business news in context, analysis with attitude

We got some interesting emails regarding last week's vandalism of Starbucks locations in San Francisco, apparently by activists who believe that the coffee retailer represents a negative trend toward homogenization of the American culture.

One MNB user wrote:

I live in the Pugetropolis (Puget Sound) where Starbucks got it start. Seattle has been a coffee mecca since long before Starburnt came on the scene. I, for one, am in awe, of how or why this company has been able to soar. In my opinion it can't be the quality of the product, so it must be the ignorance of the customer base.

In as much as I disapprove of vandalism, I applaud the minimalist approach damage wise in delaying the openings of the targeted stores. The message was sent and I hope that is the end of it. Unfortunately, I doubt if a few lost hours will impact the mega-giant in the least. Hopefully it will attention of the consumers and they will take their business elsewhere for a time. Even then, it will only impact the local stores, not the giant corporate machine.

I'll continue to roast my own coffee beans in my West Bend, Poppery I® or Poppery II® Corn Popper out on my back deck. I only roast mine barely into the second crack as I don't like the burnt coffee. You know, like you get from Starburnt. I learned about coffee from Howie Baldwin an old friend and a former head coffee roaster here in Seattle. He still has the first can of vacuum packed coffee that came off the line way back then. I'm pretty sure that was back in the thirties/forties. I'm sure the lead in the seal would poison you if you opened it and used it today. Good old Howie made the best cup of joe I ever had. He always used an electric percolator.

Another MNB user wrote:

How in the world can one blame Starbucks and use them as a focal point for the Homogenization of America? Although they are quite large, the concept of having your store (product) splattered on every corner of the USA certainly did not start with a Latte'. I'm certain the list of corporate retail giants is expansive and starts with the like of Woolworth's or a Sears and moves right on up to the Wal-Mart, Kroger, Home Depot, Target and the list goes on.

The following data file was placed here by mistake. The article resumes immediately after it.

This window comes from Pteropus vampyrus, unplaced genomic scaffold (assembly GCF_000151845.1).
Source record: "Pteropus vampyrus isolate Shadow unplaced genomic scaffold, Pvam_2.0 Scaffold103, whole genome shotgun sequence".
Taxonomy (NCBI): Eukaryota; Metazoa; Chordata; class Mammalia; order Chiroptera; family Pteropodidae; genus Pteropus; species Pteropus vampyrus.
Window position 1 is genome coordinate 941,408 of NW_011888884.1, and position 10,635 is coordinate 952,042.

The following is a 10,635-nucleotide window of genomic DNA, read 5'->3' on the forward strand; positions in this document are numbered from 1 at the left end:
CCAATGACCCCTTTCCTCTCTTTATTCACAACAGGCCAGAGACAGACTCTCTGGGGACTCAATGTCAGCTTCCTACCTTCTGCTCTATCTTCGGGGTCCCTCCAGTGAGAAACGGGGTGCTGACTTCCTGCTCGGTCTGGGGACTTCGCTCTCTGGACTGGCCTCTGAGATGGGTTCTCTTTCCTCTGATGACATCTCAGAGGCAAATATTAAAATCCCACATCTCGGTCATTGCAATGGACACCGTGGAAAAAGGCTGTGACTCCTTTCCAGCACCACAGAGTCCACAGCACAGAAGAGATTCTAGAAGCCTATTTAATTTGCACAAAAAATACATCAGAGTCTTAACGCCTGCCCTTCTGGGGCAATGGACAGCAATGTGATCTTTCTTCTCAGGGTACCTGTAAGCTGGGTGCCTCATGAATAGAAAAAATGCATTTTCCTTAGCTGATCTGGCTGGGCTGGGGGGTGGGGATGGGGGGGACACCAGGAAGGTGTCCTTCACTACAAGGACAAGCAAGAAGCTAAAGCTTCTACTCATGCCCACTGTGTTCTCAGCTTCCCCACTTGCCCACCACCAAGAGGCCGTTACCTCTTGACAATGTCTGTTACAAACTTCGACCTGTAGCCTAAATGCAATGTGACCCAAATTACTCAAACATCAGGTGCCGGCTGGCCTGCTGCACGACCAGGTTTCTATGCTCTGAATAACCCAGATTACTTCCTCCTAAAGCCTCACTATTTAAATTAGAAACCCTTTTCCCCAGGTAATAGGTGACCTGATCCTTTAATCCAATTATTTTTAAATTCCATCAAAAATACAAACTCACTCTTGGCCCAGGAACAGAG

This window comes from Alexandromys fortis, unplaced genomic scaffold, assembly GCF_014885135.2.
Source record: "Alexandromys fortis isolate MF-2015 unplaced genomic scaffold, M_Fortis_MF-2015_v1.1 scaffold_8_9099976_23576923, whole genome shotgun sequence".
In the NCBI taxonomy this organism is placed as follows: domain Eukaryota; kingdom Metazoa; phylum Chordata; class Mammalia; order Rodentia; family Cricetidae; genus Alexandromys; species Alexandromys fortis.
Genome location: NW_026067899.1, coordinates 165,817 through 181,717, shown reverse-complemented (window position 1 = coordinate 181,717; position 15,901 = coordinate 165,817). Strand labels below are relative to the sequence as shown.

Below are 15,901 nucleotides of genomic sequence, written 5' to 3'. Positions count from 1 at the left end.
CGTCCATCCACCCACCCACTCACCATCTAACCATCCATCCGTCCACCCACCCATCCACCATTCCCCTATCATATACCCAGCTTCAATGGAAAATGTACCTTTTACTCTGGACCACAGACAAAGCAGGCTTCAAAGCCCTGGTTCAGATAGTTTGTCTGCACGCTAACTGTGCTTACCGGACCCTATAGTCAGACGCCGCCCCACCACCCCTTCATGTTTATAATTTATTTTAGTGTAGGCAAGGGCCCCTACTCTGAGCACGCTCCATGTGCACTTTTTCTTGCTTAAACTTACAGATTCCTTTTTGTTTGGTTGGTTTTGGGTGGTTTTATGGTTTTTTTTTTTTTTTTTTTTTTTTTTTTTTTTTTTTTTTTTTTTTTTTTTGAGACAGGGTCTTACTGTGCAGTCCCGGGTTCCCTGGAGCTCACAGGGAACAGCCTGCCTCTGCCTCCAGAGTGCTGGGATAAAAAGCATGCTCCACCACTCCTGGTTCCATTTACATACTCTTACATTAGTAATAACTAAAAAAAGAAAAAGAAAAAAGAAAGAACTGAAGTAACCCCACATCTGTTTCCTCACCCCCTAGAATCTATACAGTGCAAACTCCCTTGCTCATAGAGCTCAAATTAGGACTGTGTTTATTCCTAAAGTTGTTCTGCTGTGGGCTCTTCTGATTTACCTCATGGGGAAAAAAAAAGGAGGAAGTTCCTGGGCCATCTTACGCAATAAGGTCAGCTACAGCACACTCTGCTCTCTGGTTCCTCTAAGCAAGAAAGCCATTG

Perhaps I'm to far removed from the social politics of retailing.
What am I missing here?

We suspect that it isn’t the social politics of retailing that is at work here, but the social politics of San Francisco…which is something entirely different.

Look, we've been writing about our concerns regarding the homogenization of American business and culture for a number of years, and it continues to be a subject that fascinates us. That said, we can't imagine how vandalizing a bunch of stores is going to change a nation's direction on this issue; of course, we might have felt differently 30 years ago, when our hair was down to our shoulders and a little civil disobedience was believed to be character building…

We had several stories about e-grocery last week, prompting the following email from MNB user Gary Savoy, who happens to be head of CPG for Google, Inc.:

The concept of on-line e-tail for grocery sales is clearly going to be a viable sales channel for retailers and manufacturers. The high cost of slotting fees and limited shelf space will virtually be eliminated. FSI coupon redemption is eclipsed by a 22% higher redemption rate with on-line coupons. On-line is simply more cost effective. The challenge for traditional grocery operations teams will be to eliminate planagrams and bring on smart web developers to sell grocery products.

Like any new medium, on-line grocery sales has experienced many growing
pains, but it's going to be ready to hop out of the crib shortly. Forrester research predicts that the most dramatic growth in on-line sales is expected in the food and beverage category, with sales increasing from $3.7 billion to $17.4 billion over the next five years! As proven in other categories on-line, traditional brick and mortar retailers will have an immediate strong hold through brand recognition.